We measure GDP because we must know how much we are producing We can not add apples and computers… We must use dollars as the “common denominator” We can add dollars worth of apples + dollars worth of computers… Why is GDP measured in dollars?
GDP at current prices Nominal GDP • We multiply quantities purchased by the price at which they sold on that year. Example: For 2009 GDP, we use prices paid in 2009 . • Because we use prices of 2009to compute GDP for 2009, we say that we used “current” prices.
Real GDP • We have to use prices • We must eliminate the effect of changing prices. • To eliminate the effect of changing prices, we pretend that prices did not change.
GDP at constant prices Real GDP • For Real GDP, we multiply quantities purchased by the price at which they sold on the base year. Example: For 2009 GDP, we use prices prevailing in base year . • Because we use prices of base year to compute GDP for 2009, we say that we used “constant” prices.
Price Index A price index is a number that represents overall prices for a given period of time –say a year-.
The GDP Deflator • A price index calculated from nominal and real GDP. • Called “implicit” price deflator because it is the price implicit in the difference between real and nominal GDP.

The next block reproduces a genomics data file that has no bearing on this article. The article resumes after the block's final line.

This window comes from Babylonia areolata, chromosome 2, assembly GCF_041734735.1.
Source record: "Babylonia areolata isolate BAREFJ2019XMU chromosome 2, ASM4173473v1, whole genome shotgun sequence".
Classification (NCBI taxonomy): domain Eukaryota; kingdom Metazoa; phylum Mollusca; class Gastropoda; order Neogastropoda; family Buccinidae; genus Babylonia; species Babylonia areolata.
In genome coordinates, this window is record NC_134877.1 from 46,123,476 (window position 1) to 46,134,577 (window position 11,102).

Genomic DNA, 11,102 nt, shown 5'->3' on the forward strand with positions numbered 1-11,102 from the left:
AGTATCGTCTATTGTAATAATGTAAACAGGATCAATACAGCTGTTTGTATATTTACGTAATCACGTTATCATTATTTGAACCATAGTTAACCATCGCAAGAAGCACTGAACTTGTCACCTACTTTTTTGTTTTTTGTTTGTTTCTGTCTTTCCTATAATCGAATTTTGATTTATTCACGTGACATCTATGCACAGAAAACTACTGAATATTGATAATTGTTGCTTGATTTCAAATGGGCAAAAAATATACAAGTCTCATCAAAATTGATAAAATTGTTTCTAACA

By how much to INFLATE Real GDP to get Nominal GDP Quantity X Quantity Y Quantity Y Nominal GDP Quantity X Price X Price Y Quantity Z Price Z Quantity Z GDP Price Index Price Z Price X = Price Y Real GDP
Nominal GDP GDP Deflator = X 100 Real GDP The GDP Deflator Formula
X 100 (Deflator previous year) Inflation Rate (Deflator Year X) - (Deflator previous year)
Which offer is better? Colombia $535,000 Pesos Bolivia $647 Bolivianos Rent is $800,000 Rent is $200 What is important is NOT how much they pay you, but how much you CAN BUY with what they pay you
Which offer is better? Colombia $535,000 Pesos Bolivia $647 Bolivianos Rent is $800,000 Food is $300 Rent is $200 Food is $300,000 We need to put all prices into ONE single measure to be able to judge whether most prices are higher or lower Some things are more expensive, others are cheaper…
The Consumer Price Index CPI The CPI measures average change in retail prices over time for a basket of goods and services.
A Basket of Basic Necessities 28,000 diaries and 60,000 interviews Determine What and HowMany? 200 categories of goods and services divided into 8 groups and weighted by importance. FOOD AND BEVERAGES (breakfast cereal, milk, coffee, chicken, wine, full service meals and snacks); HOUSING (rent of primary residence, owners' equivalent rent, fuel oil, bedroom furniture); APPAREL (men's shirts and sweaters, women's dresses, jewelry); TRANSPORTATION (new vehicles, airline fares, gasoline, motor vehicle insurance); MEDICAL CARE (prescription drugs and medical supplies, physicians' services, eyeglasses and eye care, hospital services); RECREATION (televisions, cable television, pets and pet products, sports equipment, admissions); EDUCATION AND COMMUNICATION (college tuition, postage, telephone services, computer software and accessories); OTHER GOODS AND SERVICES (tobacco and smoking products, haircuts and other personal services, funeral expenses). 2007-2008
Although not a “price” CPI includes • Some government-charged user fees: • Water and sewerage charges, auto registration fees, and vehicle tolls. • The CPI also includes taxes: • Such as sales and excise taxes that are directly associated with the prices of specific goods and services.